20″ X 21″ sepia-toned silver prints in french mats


Recorded across three continents, this series includes photographs and short films from sites that have been used for public executions at different times in history.

When I began this ongoing project, there was petitioning for Timothy McVeigh’s execution to be televised, a modern form of a public arena. The desire to watch or show people being killed, as perceived justice or as a political act, is still alive today all over the world evidenced in the ghastly videotaped beheadings broadcast on Youtube and social media sites.

I began this project with questions; What does a society choose to show of its history in public space? Are shifting values visible in the function of the space? Can images reflect the power of society to evolve a public consensus on state killing?

I found some sites that were quite venerated as places for public execution, such as St. Peter’s Square in Rome or the field in Salem, MA (now named Gallows Hill Park) where accused witches were hung. Some places are now well known for other reasons, such as the Louvre, in front of which the guillotine was installed during the French Revolution. The different ways in which the history of these places has been dealt with (some capitalizing on the executions, others concealing the execution history with other events that also occurred in these places) spoke more to me about present day morality and values in each country than the abolishment or continuation of capital punishment in those countries.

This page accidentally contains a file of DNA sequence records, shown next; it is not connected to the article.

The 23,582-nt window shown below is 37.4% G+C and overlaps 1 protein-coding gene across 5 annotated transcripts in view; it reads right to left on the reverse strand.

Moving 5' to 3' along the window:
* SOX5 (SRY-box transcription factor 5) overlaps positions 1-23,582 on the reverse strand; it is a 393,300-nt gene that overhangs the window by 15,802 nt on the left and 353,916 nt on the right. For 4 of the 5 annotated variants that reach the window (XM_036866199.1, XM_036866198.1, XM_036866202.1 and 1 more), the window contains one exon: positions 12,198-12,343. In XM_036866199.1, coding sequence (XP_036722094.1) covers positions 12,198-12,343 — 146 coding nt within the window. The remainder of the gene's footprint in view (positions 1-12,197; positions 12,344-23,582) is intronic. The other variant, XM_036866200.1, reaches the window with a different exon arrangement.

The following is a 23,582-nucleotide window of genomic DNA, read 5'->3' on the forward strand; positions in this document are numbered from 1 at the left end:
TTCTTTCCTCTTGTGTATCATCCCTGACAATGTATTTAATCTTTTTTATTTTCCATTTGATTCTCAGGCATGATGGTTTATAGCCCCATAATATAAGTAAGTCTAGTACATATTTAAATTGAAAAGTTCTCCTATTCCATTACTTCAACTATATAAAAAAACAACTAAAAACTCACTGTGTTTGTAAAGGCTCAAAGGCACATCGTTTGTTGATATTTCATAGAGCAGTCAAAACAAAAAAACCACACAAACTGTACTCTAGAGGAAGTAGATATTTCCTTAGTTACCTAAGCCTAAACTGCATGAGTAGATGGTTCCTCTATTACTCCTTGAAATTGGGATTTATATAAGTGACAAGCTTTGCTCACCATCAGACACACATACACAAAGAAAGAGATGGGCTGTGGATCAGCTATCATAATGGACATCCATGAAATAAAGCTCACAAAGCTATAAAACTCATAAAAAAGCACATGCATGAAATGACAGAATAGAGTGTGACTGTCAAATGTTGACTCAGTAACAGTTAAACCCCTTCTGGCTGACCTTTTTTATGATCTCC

The photographs in this series are sepia-toned silver prints presented in French mats. This presentation is a reference to historical photographs and cataloguing of images made for documentation purposes. Each of the mats have calligraphic titles describing the dates and types of executions that occurred on that site, rather than the customary name and place pictured.

In 2007, a selection of images with stories of executions were published as the book “Sites of Public Execution” in conjunction with a solo exhibition at the Danforth Museum (MA).